Our son, Mattias, is three and a half, which he will gladly – and rather assertively – tell you, whether asked or not. To say he is gregarious would be underplaying his outgoing nature. He knows no strangers, which is a regular challenge for his parents, but it also means he makes friends on the spot.

He’s not so good with names, though.

It’s not that he has a poor memory for names. On the contrary, once he has a name for you, he’ll never forget it.

You just have to hope the first name he comes up with is right, or so help you, you’re stuck with a pseudonym for life.

He was playing at the indoor play are at the mall during a storm recently when he ran up and introduced himself to a four-year-old red-headed young man who was sure he was Spiderman. You could tell by the way he clung to the playground walls, jumped from toy to toy, and generally ran in circles like a spaz, just as Spiderman would. When not living beneath the cloak of his mysterious alter-ego, the boy was named Gabriel. Mattias has about a one-second window within which he can actually absorb a response to his questions, at which point he moves on to other things. It’s like living constantly in the middle of the rapid-fire round of a quiz show. By the time he asked the boy his name, he was already halfway turned in the opposite direction, headed toward the giant bear toy.

Though the young man said his name was Gabriel, all Mattias heard was “Egg Roll.” So from now on, his new friend’s name is Egg Roll.

He called him Egg Roll for the next thirty minutes, as Egg Roll’s parents doubled over in laughter, and we flushed with embarrassment. “Hey, Egg Roll, watch me jump!” He called from the slide. “Egg Roll, let’s race,” and so on.

This is not the only time this has happened.

Just recently on a trip to the Playland at a local McDonalds, he met up with another young boy who he determined would be his friend for the interim. Again, he asked the boy his name, and again, he didn’t really wait for an answer before climbing through the colored tubes toward the top.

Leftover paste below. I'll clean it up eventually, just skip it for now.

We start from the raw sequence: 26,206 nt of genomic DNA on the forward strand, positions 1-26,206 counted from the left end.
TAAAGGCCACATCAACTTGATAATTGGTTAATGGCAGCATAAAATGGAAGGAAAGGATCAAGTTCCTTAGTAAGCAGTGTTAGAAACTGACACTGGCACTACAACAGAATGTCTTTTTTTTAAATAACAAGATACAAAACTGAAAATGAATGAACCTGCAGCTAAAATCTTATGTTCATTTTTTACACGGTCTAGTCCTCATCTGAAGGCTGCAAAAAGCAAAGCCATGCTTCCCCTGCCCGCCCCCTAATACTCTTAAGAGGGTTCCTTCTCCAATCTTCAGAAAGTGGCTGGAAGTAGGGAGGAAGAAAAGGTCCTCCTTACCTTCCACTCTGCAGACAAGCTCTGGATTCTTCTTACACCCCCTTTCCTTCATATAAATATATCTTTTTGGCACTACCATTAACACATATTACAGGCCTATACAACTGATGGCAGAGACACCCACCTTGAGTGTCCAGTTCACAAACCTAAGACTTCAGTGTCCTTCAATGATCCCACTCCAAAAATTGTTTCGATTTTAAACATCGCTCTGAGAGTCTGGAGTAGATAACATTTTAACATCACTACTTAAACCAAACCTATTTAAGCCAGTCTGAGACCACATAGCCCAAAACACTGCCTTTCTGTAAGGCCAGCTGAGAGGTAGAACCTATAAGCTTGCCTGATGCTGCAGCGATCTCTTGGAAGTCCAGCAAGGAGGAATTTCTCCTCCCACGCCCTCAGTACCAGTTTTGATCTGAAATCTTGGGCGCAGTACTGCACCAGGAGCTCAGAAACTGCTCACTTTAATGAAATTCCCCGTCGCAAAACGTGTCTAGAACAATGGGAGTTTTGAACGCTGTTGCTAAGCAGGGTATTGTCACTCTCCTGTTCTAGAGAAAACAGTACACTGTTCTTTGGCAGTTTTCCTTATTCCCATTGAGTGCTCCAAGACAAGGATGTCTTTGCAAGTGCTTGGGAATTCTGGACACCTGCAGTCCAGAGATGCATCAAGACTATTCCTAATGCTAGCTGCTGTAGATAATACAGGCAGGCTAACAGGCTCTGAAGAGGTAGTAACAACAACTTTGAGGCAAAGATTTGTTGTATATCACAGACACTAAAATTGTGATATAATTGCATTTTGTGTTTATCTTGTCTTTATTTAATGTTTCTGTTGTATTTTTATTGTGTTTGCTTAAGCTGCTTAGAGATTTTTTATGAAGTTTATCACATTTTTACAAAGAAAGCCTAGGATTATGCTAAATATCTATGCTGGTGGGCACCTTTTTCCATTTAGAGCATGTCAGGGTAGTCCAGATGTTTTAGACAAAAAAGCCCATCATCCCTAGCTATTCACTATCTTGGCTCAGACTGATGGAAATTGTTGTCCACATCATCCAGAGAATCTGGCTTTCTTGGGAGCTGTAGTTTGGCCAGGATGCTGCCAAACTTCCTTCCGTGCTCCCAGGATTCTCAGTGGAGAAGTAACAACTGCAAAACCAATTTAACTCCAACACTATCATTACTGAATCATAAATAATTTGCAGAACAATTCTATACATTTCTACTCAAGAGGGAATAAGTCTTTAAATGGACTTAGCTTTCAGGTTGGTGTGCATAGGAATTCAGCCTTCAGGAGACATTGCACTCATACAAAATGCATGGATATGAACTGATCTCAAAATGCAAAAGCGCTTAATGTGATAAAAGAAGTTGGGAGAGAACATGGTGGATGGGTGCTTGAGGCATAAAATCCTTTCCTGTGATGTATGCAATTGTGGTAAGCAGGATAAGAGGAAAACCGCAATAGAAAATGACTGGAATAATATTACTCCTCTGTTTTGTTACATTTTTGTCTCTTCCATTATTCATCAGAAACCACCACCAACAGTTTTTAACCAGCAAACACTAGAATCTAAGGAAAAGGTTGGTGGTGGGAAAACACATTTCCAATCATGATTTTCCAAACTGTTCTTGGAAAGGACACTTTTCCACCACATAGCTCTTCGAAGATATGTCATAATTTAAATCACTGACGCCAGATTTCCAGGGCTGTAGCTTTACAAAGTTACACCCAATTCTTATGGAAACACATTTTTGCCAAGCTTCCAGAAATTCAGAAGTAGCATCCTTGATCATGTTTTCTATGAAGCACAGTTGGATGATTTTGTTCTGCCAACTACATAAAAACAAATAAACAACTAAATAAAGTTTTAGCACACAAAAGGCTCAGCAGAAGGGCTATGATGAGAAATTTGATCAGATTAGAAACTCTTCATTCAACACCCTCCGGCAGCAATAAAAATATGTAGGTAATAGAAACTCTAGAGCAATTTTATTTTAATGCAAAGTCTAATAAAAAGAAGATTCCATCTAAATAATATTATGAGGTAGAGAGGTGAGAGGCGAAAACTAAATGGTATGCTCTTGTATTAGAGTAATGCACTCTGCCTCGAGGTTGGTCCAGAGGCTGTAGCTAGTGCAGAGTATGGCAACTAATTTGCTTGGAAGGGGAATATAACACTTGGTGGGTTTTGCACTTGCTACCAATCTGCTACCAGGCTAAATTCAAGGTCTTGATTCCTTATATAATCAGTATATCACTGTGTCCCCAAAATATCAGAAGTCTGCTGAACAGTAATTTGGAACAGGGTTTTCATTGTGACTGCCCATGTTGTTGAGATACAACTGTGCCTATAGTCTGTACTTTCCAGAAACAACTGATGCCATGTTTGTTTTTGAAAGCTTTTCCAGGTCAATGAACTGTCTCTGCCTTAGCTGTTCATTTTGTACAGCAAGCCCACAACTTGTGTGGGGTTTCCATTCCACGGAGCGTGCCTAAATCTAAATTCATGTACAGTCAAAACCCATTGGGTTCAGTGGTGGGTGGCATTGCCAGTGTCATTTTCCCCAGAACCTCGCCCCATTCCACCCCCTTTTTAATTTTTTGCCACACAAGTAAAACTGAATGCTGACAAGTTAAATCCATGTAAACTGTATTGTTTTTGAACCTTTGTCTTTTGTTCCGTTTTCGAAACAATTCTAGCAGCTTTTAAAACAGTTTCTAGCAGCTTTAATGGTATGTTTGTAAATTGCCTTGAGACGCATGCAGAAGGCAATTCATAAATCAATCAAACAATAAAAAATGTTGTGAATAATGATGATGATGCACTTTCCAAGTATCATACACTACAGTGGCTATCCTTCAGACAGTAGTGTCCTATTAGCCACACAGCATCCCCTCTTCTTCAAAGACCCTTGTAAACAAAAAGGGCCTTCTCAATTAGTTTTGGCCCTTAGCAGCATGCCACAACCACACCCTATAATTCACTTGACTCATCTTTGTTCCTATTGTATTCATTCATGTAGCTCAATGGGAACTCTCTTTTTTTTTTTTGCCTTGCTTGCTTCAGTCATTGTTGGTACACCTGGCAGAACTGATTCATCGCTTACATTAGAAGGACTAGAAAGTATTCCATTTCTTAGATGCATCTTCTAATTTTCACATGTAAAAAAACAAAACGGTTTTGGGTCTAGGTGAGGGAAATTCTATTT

The poor kid, who was shy of three and was not particularly swift of speech, tried to muster a “Frankie,” but all our son heard was “Shrinky.”

“This is my friend, Shrinky. We’re playing,” he said, with no apparent awareness of the unlikelihood of his proclamation.  No matter how many times we corrected him, the die had been cast. The kid forever would be known in Mattias’ world as Shrinky.

We have two friends who we meet up with from time to time. They are an eclectic couple, into drum circles, organic gardening and the like. They are pretty easy going, which is good, because some might be put off by Mattias’ tendency to butcher names.

I must admit that we don’t call them by their proper names either. Instead, we know them as “Barb and Kuz” (pronounced Kooz). They are such a tightly-knit unit that I’d be hard-pressed to say one name without the other.  You say “Barb, and the tongue leaps forth with an irrepressible “and Kuz.”  You just can’t help it. It flows.

Leave it to Mattias to creatively mutilate even this.  no matter how often we correct him, the couple is known to him as “Barn and Goose.” This seems to make perfect sense to him, as he never has paused or questioned this. The funny thing is we’ve gotten so used to hearing it that we have started calling them Barn and Goose too, and in fact, they even call themselves Barn and Goose from time to time.

Oh, if the world’s lexicon could only accommodate Mattias’ unique approach to language, what creative names we’d have. For now, Shrinky, Egg Roll, Barn and Goose are the few within the hallowed halls of the renamed, but keep your ears open.  I’m sure there will be plenty more to come.

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